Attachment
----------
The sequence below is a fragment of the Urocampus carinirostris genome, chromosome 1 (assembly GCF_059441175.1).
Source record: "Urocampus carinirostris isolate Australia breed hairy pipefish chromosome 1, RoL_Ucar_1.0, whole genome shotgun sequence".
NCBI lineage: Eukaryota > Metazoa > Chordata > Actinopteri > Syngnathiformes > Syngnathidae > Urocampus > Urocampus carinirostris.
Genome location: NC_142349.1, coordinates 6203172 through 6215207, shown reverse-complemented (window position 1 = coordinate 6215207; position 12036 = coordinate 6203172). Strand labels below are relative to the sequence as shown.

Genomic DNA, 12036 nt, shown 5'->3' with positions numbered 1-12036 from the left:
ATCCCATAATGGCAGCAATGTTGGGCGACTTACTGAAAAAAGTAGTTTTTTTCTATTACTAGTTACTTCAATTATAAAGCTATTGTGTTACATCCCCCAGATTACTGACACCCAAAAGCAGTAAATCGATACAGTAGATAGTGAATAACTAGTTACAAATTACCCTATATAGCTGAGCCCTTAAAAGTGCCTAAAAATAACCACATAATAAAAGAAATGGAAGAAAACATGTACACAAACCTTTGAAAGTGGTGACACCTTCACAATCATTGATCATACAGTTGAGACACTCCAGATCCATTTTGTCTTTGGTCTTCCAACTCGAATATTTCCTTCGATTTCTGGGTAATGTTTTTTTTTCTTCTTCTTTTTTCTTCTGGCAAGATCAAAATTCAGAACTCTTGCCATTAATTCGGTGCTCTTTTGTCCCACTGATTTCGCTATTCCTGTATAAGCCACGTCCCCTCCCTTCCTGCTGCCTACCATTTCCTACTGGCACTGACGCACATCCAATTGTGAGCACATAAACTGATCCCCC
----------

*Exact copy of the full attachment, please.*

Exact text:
The sequence below is a fragment of the Urocampus carinirostris genome, chromosome 1 (assembly GCF_059441175.1).
Source record: "Urocampus carinirostris isolate Australia breed hairy pipefish chromosome 1, RoL_Ucar_1.0, whole genome shotgun sequence".
NCBI lineage: Eukaryota > Metazoa > Chordata > Actinopteri > Syngnathiformes > Syngnathidae > Urocampus > Urocampus carinirostris.
Genome location: NC_142349.1, coordinates 6203172 through 6215207, shown reverse-complemented (window position 1 = coordinate 6215207; position 12036 = coordinate 6203172). Strand labels below are relative to the sequence as shown.

Genomic DNA, 12036 nt, shown 5'->3' with positions numbered 1-12036 from the left:
ATCCCATAATGGCAGCAATGTTGGGCGACTTACTGAAAAAAGTAGTTTTTTTCTATTACTAGTTACTTCAATTATAAAGCTATTGTGTTACATCCCCCAGATTACTGACACCCAAAAGCAGTAAATCGATACAGTAGATAGTGAATAACTAGTTACAAATTACCCTATATAGCTGAGCCCTTAAAAGTGCCTAAAAATAACCACATAATAAAAGAAATGGAAGAAAACATGTACACAAACCTTTGAAAGTGGTGACACCTTCACAATCATTGATCATACAGTTGAGACACTCCAGATCCATTTTGTCTTTGGTCTTCCAACTCGAATATTTCCTTCGATTTCTGGGTAATGTTTTTTTTTCTTCTTCTTTTTTCTTCTGGCAAGATCAAAATTCAGAACTCTTGCCATTAATTCGGTGCTCTTTTGTCCCACTGATTTCGCTATTCCTGTATAAGCCACGTCCCCTCCCTTCCTGCTGCCTACCATTTCCTACTGGCACTGACGCACATCCAATTGTGAGCACATAAACTGATCCCCC